What Doctor do I See After an Accident?

Posted by Edward Rosenthal | Oct 13, 2020

Clients often ask me at an initial meeting what doctor they should see. My advice is to see a doctor as soon after the accident as possible. That might mean going to the emergency room or an urgent care office the day of the accident or as soon as possible.

After the initial treatment, I recommend that a client go to a specialist. If the client's injuries are orthopedic (neck, back, knee, shoulder), I recommend seeing an orthopedic specialist. If the client has an eye injury (from the airbag hitting the client in the face), see an ophthalmologist. If the client has a wound that's not healing properly (from a dog bite, for example) see a wound specialist.

The client is always in charge of deciding what doctor to see, and how often to see them. It is the attorney's role to give advice, but it is the client's decision.

For clients that have orthopedic injuries, I do recommend seeing an orthopedic specialist instead of their primary care provider (‘PCP') because of the expertise that an orthopedic specialist has. I typically see better medical and legal outcomes for clients that see an orthopedic specialist compared to clients that see their PCPs throughout the course of their case. For clients that have orthopedic injuries, they will usually be referred to get therapy. Clients will have the choice of seeing a physical therapist or a chiropractor. It is totally up to the client to choose. Therapy can last for a few weeks to a year or more depending on the severity of the injury.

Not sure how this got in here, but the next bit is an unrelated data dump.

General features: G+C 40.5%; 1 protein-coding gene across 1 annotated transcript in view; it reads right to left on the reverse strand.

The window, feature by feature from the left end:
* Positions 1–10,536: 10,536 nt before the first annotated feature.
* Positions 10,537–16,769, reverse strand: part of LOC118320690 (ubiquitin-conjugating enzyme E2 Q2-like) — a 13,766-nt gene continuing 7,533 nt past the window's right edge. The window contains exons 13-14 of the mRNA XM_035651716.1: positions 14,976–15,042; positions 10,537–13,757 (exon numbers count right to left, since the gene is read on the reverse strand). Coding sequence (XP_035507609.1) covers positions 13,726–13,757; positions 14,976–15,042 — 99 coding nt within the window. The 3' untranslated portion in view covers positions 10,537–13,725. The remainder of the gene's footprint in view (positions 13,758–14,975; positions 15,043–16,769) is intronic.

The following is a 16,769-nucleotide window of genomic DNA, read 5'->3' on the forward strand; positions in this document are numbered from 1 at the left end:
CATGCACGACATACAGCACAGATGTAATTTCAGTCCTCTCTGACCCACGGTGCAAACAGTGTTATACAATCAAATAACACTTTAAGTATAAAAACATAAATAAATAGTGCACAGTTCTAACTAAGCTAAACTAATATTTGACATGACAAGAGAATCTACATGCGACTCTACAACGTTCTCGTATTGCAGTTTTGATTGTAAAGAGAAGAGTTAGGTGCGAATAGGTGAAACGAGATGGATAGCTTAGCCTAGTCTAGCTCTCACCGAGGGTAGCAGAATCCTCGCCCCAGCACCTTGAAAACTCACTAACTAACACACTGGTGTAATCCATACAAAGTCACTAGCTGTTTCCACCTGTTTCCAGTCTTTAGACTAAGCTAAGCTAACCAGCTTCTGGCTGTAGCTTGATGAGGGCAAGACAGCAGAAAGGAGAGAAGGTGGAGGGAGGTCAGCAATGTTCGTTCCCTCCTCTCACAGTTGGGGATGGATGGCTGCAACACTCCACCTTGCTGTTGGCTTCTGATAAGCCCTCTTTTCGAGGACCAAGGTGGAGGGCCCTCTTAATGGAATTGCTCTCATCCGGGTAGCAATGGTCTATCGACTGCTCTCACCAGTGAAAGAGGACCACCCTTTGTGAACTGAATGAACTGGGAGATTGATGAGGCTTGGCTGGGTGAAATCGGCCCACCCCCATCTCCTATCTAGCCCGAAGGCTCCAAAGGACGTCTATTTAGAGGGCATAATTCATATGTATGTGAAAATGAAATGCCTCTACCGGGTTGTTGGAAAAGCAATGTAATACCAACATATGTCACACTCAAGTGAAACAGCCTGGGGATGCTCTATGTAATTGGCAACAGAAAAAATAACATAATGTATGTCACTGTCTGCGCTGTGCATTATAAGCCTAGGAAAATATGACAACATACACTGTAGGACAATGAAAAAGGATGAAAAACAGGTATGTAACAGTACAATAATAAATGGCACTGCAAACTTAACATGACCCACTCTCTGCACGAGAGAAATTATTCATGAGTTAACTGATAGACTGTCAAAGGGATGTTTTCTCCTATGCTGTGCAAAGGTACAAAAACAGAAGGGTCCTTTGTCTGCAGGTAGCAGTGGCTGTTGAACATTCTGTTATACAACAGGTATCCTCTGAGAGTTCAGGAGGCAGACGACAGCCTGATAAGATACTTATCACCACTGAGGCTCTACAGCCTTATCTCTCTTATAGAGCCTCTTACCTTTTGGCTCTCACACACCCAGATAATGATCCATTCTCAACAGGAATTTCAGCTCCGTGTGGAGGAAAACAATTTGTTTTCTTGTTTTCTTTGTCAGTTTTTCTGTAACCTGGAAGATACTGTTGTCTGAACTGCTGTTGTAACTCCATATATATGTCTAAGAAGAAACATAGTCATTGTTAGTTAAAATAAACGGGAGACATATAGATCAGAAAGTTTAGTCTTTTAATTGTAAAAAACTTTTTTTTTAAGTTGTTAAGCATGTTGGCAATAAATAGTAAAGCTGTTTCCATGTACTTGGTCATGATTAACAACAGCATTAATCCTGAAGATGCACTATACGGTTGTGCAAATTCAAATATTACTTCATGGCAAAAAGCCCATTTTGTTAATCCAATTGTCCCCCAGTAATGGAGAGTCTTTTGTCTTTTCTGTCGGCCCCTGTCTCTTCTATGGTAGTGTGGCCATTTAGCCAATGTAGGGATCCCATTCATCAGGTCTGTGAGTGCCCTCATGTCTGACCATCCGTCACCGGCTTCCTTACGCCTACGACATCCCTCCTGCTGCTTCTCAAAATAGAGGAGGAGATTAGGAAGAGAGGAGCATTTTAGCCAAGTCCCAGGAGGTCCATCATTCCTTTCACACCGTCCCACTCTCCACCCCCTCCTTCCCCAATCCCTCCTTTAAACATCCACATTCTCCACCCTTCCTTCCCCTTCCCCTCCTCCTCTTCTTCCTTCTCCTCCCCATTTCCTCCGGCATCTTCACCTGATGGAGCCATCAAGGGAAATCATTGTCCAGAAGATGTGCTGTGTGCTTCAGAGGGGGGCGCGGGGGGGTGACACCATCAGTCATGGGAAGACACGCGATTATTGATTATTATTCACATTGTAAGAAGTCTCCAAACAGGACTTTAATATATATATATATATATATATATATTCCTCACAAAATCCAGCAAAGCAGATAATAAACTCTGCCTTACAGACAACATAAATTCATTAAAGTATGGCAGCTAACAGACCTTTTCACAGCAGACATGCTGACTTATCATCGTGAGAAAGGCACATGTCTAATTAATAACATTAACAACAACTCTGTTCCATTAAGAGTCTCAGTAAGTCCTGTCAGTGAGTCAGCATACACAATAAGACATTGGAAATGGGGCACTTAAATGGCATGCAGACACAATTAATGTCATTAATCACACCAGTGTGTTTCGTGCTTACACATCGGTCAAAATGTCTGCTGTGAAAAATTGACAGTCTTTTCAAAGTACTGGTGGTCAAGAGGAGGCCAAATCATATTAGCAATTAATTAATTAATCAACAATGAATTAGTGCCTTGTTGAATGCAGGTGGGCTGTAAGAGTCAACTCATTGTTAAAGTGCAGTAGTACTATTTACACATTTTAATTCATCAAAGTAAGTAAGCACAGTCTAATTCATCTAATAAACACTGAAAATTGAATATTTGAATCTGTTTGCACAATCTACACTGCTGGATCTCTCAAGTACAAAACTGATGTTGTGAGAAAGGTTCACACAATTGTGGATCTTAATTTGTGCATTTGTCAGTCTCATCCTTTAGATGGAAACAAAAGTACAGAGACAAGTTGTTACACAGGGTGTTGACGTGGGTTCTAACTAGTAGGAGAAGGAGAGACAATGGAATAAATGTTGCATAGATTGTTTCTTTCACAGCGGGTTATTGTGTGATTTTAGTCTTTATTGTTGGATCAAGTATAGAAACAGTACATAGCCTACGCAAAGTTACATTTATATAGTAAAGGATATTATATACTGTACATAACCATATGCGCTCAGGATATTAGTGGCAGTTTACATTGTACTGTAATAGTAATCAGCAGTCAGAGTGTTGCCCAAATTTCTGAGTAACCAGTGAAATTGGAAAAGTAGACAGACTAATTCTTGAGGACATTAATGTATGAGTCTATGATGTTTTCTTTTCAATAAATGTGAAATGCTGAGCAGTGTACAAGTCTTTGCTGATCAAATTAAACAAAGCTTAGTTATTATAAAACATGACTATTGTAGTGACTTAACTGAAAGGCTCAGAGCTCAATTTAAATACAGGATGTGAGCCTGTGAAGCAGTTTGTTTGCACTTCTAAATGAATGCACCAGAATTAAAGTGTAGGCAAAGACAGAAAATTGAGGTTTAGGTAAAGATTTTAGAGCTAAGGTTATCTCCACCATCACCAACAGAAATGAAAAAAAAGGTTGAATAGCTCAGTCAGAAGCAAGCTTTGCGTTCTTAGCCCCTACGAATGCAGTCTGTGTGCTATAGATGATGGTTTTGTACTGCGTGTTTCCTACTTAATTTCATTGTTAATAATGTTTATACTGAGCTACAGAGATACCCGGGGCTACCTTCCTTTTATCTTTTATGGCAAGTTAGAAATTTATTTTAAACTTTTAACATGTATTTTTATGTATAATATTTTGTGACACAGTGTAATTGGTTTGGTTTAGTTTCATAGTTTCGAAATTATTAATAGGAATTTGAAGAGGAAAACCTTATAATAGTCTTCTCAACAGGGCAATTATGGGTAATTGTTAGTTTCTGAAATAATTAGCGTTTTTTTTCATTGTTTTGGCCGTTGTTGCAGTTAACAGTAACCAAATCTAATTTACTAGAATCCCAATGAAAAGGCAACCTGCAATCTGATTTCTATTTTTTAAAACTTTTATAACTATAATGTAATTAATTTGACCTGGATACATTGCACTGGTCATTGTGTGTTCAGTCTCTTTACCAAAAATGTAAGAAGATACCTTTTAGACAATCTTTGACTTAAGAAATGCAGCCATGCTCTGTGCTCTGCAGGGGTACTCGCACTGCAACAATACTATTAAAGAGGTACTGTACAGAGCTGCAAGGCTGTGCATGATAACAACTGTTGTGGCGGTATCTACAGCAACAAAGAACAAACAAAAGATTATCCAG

Some clients recover from their injuries quickly. Other clients may recover slowly and need far more treatment. If the treatment a client gets does not immediately work, it is important to let the doctor know. Sometimes a client will have to be patient and wait longer for the treatment to work. Other times the doctor can offer different types of treatment if they know the client is still suffering. The worst thing a client can do when the treatment isn't working is to stop getting treatment and not let anyone know that the treatment hasn't been working. If the client doesn't let anyone know, doctors and insurance companies will assume that the client stopped treatment because the treatment DID work. In these cases, the client will get a lousy medical and legal outcome.

Often the treatment available to a client will be impacted by what health insurance coverage the client has.

Attorneys can help guide a client to get the treatment that the client needs, and that the client wants.

About the Author

Edward Rosenthal

Attorney Rosenthal grew up the son of a physician. He grew up seeing how his father helped his patients and he learned what it meant to be of service watching his father go to the hospital in the middle of the night to treat a patient or taking a call from a sick patient on a Sunday. His father s...


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